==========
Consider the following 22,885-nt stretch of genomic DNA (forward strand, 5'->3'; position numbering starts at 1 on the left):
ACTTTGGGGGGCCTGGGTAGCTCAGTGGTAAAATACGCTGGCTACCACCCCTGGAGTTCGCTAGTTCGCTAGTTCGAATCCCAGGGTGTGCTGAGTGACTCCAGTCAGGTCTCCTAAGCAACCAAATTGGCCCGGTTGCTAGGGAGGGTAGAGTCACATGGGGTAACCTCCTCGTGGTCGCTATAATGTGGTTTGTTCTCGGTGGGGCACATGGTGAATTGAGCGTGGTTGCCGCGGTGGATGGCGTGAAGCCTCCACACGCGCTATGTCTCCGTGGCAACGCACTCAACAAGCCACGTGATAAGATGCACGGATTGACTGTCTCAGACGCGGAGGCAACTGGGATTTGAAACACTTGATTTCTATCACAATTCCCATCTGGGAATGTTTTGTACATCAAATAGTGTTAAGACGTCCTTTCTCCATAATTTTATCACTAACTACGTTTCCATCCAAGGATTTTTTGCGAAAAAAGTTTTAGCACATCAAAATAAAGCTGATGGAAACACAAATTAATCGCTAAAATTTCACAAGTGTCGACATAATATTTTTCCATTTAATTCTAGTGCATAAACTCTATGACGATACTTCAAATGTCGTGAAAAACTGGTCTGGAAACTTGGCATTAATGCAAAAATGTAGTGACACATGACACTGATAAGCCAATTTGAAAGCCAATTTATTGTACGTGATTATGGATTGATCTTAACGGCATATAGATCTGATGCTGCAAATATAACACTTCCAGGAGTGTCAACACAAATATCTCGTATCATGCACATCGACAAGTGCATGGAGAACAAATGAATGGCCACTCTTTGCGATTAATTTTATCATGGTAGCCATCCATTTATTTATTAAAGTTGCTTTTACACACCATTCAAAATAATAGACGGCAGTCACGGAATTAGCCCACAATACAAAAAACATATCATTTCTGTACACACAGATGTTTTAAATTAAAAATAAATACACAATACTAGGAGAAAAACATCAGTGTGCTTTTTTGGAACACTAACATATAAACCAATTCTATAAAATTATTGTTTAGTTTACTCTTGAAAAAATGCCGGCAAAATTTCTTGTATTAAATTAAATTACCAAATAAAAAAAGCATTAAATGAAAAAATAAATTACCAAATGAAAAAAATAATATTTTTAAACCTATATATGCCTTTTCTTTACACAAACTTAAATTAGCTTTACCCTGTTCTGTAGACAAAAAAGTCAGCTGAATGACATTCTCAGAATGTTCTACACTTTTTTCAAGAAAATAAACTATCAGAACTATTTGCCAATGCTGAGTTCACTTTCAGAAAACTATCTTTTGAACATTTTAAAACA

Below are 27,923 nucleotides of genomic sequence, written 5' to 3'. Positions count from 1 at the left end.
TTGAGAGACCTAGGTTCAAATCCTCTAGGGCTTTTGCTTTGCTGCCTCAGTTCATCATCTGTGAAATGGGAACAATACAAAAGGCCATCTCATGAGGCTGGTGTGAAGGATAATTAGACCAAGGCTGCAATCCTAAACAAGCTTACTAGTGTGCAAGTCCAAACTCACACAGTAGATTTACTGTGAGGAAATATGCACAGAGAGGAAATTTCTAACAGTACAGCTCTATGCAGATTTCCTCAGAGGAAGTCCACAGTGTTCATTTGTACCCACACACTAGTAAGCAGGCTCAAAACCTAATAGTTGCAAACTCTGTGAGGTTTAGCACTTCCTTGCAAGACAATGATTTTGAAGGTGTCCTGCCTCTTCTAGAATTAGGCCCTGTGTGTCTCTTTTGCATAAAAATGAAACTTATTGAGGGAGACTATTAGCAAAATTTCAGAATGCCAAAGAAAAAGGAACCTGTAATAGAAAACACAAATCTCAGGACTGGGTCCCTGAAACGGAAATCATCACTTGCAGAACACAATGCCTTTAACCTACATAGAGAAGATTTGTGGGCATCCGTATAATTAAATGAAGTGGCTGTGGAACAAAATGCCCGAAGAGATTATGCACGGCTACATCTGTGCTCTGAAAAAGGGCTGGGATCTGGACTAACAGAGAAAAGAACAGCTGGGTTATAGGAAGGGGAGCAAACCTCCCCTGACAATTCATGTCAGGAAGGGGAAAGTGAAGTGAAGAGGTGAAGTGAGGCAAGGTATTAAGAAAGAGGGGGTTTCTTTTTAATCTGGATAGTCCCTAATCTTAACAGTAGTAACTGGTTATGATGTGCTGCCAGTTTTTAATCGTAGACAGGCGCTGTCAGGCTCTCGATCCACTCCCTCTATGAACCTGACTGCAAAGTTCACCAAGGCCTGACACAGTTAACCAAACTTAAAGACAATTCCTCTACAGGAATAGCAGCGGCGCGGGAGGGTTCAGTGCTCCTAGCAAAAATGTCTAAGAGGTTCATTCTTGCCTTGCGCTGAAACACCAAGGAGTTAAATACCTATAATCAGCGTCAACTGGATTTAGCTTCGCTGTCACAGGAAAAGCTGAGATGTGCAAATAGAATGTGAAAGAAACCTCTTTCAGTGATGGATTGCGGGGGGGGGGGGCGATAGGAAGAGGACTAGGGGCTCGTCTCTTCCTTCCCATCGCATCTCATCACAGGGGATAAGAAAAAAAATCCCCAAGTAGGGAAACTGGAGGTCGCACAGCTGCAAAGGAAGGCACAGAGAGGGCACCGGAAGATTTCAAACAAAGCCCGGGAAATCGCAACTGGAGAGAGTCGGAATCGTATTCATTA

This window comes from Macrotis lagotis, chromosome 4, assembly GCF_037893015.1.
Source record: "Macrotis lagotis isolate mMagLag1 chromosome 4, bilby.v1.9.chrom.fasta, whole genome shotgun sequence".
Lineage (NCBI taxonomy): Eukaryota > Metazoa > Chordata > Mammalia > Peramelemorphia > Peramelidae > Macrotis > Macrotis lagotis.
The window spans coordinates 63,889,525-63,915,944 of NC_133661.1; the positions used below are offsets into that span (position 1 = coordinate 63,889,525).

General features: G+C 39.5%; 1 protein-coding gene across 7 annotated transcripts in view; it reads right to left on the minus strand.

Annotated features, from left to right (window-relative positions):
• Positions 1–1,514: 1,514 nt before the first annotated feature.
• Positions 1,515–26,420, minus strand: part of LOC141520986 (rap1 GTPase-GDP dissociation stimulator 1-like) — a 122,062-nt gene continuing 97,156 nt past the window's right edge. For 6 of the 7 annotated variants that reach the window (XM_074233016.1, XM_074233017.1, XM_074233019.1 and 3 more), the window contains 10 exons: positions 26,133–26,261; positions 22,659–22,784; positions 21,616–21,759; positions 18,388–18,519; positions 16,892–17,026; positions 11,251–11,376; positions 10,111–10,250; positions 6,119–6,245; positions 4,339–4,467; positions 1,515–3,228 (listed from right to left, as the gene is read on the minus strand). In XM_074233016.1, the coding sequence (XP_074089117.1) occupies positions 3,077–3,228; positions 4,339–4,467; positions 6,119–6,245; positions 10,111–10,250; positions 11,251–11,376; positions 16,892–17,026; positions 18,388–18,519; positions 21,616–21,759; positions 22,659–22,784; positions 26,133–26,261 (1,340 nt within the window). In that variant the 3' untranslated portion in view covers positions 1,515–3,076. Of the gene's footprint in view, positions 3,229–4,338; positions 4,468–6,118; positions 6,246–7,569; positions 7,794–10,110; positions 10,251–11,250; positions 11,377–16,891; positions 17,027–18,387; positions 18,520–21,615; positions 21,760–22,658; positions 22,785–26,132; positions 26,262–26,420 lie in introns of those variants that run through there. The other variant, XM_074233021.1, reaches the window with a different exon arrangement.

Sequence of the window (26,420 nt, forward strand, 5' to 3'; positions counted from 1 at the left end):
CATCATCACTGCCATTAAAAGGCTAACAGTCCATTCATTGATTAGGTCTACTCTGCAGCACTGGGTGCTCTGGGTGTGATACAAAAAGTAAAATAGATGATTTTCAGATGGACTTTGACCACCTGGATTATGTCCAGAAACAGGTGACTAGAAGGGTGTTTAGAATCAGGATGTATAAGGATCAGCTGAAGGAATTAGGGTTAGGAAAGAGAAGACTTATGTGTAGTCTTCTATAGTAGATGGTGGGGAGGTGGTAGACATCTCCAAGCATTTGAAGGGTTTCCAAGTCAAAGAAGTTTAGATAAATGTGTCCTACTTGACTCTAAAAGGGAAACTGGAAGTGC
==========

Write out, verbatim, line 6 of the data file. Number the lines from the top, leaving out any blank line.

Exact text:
Source record: "Macrotis lagotis isolate mMagLag1 chromosome 4, bilby.v1.9.chrom.fasta, whole genome shotgun sequence".